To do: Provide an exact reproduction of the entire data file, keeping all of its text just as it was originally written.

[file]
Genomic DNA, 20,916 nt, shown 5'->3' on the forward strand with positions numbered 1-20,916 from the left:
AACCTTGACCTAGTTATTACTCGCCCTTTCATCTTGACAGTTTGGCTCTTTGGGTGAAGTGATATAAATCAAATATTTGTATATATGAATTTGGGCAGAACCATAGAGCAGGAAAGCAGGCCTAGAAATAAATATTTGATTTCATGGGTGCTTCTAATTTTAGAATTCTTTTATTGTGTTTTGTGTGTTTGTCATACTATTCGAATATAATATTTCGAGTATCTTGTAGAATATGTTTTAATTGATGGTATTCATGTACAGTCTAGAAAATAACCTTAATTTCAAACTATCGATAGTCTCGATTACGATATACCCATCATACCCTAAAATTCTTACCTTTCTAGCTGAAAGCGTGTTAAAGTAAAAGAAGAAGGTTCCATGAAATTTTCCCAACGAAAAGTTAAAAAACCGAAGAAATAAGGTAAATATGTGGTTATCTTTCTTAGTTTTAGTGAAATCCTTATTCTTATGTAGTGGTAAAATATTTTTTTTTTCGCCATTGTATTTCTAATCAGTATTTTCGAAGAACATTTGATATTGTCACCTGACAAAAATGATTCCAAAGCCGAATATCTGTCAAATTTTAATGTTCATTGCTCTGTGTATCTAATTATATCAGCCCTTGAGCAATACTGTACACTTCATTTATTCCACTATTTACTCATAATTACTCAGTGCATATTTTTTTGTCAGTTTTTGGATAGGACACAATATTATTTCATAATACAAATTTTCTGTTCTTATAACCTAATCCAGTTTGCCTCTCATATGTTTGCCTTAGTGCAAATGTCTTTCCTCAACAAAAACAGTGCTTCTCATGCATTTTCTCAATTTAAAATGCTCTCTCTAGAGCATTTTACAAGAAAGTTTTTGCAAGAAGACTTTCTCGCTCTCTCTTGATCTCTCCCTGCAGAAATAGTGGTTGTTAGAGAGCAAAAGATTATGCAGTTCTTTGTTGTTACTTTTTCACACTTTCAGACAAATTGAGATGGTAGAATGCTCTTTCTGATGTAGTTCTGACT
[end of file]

Genomic DNA, 20,916 nt, shown 5'->3' on the forward strand with positions numbered 1-20,916 from the left:
AACCTTGACCTAGTTATTACTCGCCCTTTCATCTTGACAGTTTGGCTCTTTGGGTGAAGTGATATAAATCAAATATTTGTATATATGAATTTGGGCAGAACCATAGAGCAGGAAAGCAGGCCTAGAAATAAATATTTGATTTCATGGGTGCTTCTAATTTTAGAATTCTTTTATTGTGTTTTGTGTGTTTGTCATACTATTCGAATATAATATTTCGAGTATCTTGTAGAATATGTTTTAATTGATGGTATTCATGTACAGTCTAGAAAATAACCTTAATTTCAAACTATCGATAGTCTCGATTACGATATACCCATCATACCCTAAAATTCTTACCTTTCTAGCTGAAAGCGTGTTAAAGTAAAAGAAGAAGGTTCCATGAAATTTTCCCAACGAAAAGTTAAAAAACCGAAGAAATAAGGTAAATATGTGGTTATCTTTCTTAGTTTTAGTGAAATCCTTATTCTTATGTAGTGGTAAAATATTTTTTTTTTCGCCATTGTATTTCTAATCAGTATTTTCGAAGAACATTTGATATTGTCACCTGACAAAAATGATTCCAAAGCCGAATATCTGTCAAATTTTAATGTTCATTGCTCTGTGTATCTAATTATATCAGCCCTTGAGCAATACTGTACACTTCATTTATTCCACTATTTACTCATAATTACTCAGTGCATATTTTTTTGTCAGTTTTTGGATAGGACACAATATTATTTCATAATACAAATTTTCTGTTCTTATAACCTAATCCAGTTTGCCTCTCATATGTTTGCCTTAGTGCAAATGTCTTTCCTCAACAAAAACAGTGCTTCTCATGCATTTTCTCAATTTAAAATGCTCTCTCTAGAGCATTTTACAAGAAAGTTTTTGCAAGAAGACTTTCTCGCTCTCTCTTGATCTCTCCCTGCAGAAATAGTGGTTGTTAGAGAGCAAAAGATTATGCAGTTCTTTGTTGTTACTTTTTCACACTTTCAGACAAATTGAGATGGTAGAATGCTCTTTCTGATGTAGTTCTGACT